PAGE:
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Hong Kong may take more measures to cool property prices
November 1, 2012 / 10:06 AM / 5 years ago

Hong Kong may take more measures to cool property prices

HONG KONG, Nov 1 (Reuters) - Hong Kong may take further measures to control runaway property prices but the Asian financial centre is likely to avoid steps such as a capital gains tax which would be complicated, Kong Kong’s leader, Leung Chun-ying, said on Thursday.

Leung’s government imposed a 15 percent tax on non-resident and corporate buyers of property late last week and speculation has been rife that further curbs will be imposed.

Leung told legislators in a question-and-answer session there was no such plan for the time being, while adding: “We don’t rule out any possibilities or any proposals.”

He said he wanted to ensure that the property market developed in a healthy manner.

“But we have to bear in mind that Hong Kong has been pursuing a simple and predictable tax regime. A capital gains tax would be rather complicated.”

While property prices grew across much of Asia in the second quarter of 2012, those in Hong Kong rose significantly. Prices in the city climbed 8.4 percent in the second quarter, up from 1.8 percent in the first quarter, realtor Frank Knight said.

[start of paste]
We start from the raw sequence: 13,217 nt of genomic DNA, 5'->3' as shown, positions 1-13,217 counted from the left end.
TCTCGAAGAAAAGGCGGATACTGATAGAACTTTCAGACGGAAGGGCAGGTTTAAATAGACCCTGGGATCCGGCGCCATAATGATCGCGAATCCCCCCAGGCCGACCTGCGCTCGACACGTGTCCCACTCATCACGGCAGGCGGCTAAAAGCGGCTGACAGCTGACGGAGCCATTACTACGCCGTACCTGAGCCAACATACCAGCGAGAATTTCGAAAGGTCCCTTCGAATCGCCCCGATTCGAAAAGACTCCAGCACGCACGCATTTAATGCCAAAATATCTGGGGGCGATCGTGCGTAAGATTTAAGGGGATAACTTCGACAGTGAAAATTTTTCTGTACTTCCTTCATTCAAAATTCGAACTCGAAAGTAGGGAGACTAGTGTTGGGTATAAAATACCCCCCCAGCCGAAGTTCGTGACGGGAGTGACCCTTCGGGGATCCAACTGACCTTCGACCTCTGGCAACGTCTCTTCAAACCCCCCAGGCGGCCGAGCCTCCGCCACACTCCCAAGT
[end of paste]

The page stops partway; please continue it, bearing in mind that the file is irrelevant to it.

To prevent the city being flooded with hot money after the United States announced an aggressive new stimulus plan to spur growth, Hong Kong’s central bank in September ordered banks to tighten up on mortgages.

That was followed by the new tax on non-resident buyers and other measures on Friday.

Leung highlighted the extent of capital inflows into the city of seven million people.

“Capital is flowing into Hong Kong, into its property market. Some people buy luxury properties, we’ve seen soaring prices there ... money is also flowing into shops, commercial premises and car parks,” Leung said, referring to prices of parking spaces which have more than doubled in some districts in less than a year.

“Our positive non-interventionist policy is outdated given the internal developments and difficulties arising from the external environment. The government has to be appropriately proactive,” he added. (Editing by Robert Birsel)

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